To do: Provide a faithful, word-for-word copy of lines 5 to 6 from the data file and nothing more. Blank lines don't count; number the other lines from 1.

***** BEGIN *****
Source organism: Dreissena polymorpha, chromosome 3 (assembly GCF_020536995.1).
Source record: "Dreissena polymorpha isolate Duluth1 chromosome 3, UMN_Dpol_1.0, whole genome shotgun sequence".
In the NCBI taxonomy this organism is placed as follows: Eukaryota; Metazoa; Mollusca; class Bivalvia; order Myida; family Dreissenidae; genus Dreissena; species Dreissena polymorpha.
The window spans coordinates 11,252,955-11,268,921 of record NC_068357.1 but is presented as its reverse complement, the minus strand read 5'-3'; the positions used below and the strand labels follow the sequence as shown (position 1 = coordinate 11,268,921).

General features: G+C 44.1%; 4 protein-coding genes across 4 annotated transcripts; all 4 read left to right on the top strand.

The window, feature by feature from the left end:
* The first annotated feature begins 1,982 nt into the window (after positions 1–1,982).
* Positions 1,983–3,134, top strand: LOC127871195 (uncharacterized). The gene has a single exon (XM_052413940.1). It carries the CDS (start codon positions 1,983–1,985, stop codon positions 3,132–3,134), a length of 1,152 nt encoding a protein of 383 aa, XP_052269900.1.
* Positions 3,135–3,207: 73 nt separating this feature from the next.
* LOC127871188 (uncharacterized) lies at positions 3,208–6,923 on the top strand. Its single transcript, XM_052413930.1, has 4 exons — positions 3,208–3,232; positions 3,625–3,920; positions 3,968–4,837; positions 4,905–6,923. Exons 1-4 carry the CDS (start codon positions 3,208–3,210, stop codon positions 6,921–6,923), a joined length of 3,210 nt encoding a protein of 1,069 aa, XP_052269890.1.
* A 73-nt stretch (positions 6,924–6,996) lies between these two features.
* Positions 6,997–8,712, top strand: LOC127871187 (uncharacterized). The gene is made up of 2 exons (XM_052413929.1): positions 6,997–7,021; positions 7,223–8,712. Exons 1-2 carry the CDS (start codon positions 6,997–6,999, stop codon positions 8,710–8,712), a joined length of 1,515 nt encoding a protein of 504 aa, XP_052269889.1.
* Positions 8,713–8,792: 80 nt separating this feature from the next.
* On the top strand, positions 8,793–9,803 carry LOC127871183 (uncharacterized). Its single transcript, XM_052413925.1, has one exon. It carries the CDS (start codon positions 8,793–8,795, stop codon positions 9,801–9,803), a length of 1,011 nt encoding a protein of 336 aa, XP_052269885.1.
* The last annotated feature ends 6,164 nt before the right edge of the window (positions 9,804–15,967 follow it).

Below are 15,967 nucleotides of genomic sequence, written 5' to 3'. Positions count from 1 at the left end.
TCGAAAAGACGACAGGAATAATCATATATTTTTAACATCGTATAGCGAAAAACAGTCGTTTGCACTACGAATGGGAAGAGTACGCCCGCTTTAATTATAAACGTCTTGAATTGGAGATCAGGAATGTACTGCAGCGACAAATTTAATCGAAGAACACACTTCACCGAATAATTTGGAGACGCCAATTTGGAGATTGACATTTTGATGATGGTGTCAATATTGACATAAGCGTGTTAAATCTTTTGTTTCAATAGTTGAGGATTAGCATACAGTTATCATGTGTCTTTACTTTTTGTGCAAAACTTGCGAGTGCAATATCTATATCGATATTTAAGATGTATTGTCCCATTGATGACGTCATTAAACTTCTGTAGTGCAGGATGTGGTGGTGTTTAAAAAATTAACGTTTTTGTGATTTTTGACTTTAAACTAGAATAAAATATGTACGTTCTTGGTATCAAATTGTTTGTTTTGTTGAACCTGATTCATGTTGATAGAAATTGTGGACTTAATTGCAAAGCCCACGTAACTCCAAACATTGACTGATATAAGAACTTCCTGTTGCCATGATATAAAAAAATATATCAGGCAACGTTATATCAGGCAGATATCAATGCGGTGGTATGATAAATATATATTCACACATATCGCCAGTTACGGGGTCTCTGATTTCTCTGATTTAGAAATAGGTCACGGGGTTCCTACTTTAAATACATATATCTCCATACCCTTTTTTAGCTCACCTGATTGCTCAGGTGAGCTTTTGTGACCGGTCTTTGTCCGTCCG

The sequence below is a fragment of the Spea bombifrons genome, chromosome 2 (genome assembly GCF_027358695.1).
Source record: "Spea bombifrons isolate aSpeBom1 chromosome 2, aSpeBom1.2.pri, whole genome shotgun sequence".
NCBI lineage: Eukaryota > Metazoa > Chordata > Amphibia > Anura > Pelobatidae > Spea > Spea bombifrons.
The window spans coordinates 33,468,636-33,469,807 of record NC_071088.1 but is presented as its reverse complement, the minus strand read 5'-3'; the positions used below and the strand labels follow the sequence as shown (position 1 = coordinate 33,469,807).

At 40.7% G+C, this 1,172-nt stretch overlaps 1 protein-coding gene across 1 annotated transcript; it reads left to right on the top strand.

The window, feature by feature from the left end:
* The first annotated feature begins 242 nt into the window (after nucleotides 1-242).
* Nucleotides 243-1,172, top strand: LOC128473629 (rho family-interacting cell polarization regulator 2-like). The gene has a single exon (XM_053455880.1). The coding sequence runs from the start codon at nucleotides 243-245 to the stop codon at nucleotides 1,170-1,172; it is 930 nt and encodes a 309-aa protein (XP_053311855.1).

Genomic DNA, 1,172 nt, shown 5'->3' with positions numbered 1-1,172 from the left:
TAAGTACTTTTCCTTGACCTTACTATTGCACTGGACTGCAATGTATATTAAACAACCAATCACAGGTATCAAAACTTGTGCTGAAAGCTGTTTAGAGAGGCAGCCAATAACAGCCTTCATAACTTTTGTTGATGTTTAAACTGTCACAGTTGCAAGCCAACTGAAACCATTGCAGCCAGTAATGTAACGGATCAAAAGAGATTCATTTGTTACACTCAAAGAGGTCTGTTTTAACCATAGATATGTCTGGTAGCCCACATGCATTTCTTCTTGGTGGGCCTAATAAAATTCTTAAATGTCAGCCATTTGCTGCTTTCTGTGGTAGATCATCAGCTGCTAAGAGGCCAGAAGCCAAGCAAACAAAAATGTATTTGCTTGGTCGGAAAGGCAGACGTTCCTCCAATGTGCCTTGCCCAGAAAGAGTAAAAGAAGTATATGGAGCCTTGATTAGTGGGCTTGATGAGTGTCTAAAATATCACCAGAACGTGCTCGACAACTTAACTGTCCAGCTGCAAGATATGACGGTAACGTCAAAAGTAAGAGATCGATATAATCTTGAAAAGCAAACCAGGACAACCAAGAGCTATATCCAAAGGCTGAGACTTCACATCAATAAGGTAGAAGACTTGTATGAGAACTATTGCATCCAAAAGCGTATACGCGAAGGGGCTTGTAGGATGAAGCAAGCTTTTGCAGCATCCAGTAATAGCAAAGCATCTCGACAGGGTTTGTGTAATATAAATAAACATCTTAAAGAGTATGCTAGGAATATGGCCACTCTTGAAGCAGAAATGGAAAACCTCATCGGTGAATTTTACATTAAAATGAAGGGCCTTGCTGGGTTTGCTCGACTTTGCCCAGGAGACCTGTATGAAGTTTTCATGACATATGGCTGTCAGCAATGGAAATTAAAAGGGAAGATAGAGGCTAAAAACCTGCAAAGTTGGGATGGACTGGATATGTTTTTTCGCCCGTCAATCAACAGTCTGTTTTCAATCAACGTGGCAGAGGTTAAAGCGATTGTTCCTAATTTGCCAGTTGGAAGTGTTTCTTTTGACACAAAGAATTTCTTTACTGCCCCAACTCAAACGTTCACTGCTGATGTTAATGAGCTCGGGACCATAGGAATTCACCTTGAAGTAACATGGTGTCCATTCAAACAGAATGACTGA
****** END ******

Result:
General features: G+C 44.1%; 4 protein-coding genes across 4 annotated transcripts; all 4 read left to right on the top strand.

The window, feature by feature from the left end: